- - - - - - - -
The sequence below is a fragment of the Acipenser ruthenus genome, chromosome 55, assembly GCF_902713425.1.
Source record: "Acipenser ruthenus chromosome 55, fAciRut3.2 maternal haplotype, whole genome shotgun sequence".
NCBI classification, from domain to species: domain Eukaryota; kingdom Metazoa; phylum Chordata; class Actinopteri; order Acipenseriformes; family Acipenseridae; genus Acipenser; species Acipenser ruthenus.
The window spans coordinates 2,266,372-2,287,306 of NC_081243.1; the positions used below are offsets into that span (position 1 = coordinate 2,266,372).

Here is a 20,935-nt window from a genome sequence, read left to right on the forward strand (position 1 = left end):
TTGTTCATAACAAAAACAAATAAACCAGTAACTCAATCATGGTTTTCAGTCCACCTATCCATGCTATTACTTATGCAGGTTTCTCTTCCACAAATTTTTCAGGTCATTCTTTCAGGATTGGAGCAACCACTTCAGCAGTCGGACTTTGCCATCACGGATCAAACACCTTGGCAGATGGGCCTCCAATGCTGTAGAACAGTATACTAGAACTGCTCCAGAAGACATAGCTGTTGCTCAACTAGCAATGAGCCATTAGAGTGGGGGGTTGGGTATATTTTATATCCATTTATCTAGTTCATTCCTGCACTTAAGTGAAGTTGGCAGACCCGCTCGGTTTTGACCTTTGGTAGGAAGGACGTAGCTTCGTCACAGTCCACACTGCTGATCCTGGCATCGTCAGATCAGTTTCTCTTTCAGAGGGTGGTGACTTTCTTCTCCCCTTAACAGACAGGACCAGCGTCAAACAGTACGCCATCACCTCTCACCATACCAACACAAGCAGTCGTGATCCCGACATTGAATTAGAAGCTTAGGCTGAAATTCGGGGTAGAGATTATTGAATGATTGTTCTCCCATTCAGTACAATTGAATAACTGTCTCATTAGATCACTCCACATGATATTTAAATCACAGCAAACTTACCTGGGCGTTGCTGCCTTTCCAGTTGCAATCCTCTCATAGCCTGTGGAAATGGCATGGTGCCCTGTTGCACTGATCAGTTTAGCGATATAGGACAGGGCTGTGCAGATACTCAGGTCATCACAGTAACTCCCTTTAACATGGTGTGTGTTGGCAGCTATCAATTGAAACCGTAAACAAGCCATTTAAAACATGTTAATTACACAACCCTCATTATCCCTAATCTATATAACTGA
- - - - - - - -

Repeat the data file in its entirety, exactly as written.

The sequence below is a fragment of the Acipenser ruthenus genome, chromosome 55, assembly GCF_902713425.1.
Source record: "Acipenser ruthenus chromosome 55, fAciRut3.2 maternal haplotype, whole genome shotgun sequence".
NCBI classification, from domain to species: domain Eukaryota; kingdom Metazoa; phylum Chordata; class Actinopteri; order Acipenseriformes; family Acipenseridae; genus Acipenser; species Acipenser ruthenus.
The window spans coordinates 2,266,372-2,287,306 of NC_081243.1; the positions used below are offsets into that span (position 1 = coordinate 2,266,372).

Here is a 20,935-nt window from a genome sequence, read left to right on the forward strand (position 1 = left end):
TTGTTCATAACAAAAACAAATAAACCAGTAACTCAATCATGGTTTTCAGTCCACCTATCCATGCTATTACTTATGCAGGTTTCTCTTCCACAAATTTTTCAGGTCATTCTTTCAGGATTGGAGCAACCACTTCAGCAGTCGGACTTTGCCATCACGGATCAAACACCTTGGCAGATGGGCCTCCAATGCTGTAGAACAGTATACTAGAACTGCTCCAGAAGACATAGCTGTTGCTCAACTAGCAATGAGCCATTAGAGTGGGGGGTTGGGTATATTTTATATCCATTTATCTAGTTCATTCCTGCACTTAAGTGAAGTTGGCAGACCCGCTCGGTTTTGACCTTTGGTAGGAAGGACGTAGCTTCGTCACAGTCCACACTGCTGATCCTGGCATCGTCAGATCAGTTTCTCTTTCAGAGGGTGGTGACTTTCTTCTCCCCTTAACAGACAGGACCAGCGTCAAACAGTACGCCATCACCTCTCACCATACCAACACAAGCAGTCGTGATCCCGACATTGAATTAGAAGCTTAGGCTGAAATTCGGGGTAGAGATTATTGAATGATTGTTCTCCCATTCAGTACAATTGAATAACTGTCTCATTAGATCACTCCACATGATATTTAAATCACAGCAAACTTACCTGGGCGTTGCTGCCTTTCCAGTTGCAATCCTCTCATAGCCTGTGGAAATGGCATGGTGCCCTGTTGCACTGATCAGTTTAGCGATATAGGACAGGGCTGTGCAGATACTCAGGTCATCACAGTAACTCCCTTTAACATGGTGTGTGTTGGCAGCTATCAATTGAAACCGTAAACAAGCCATTTAAAACATGTTAATTACACAACCCTCATTATCCCTAATCTATATAACTGA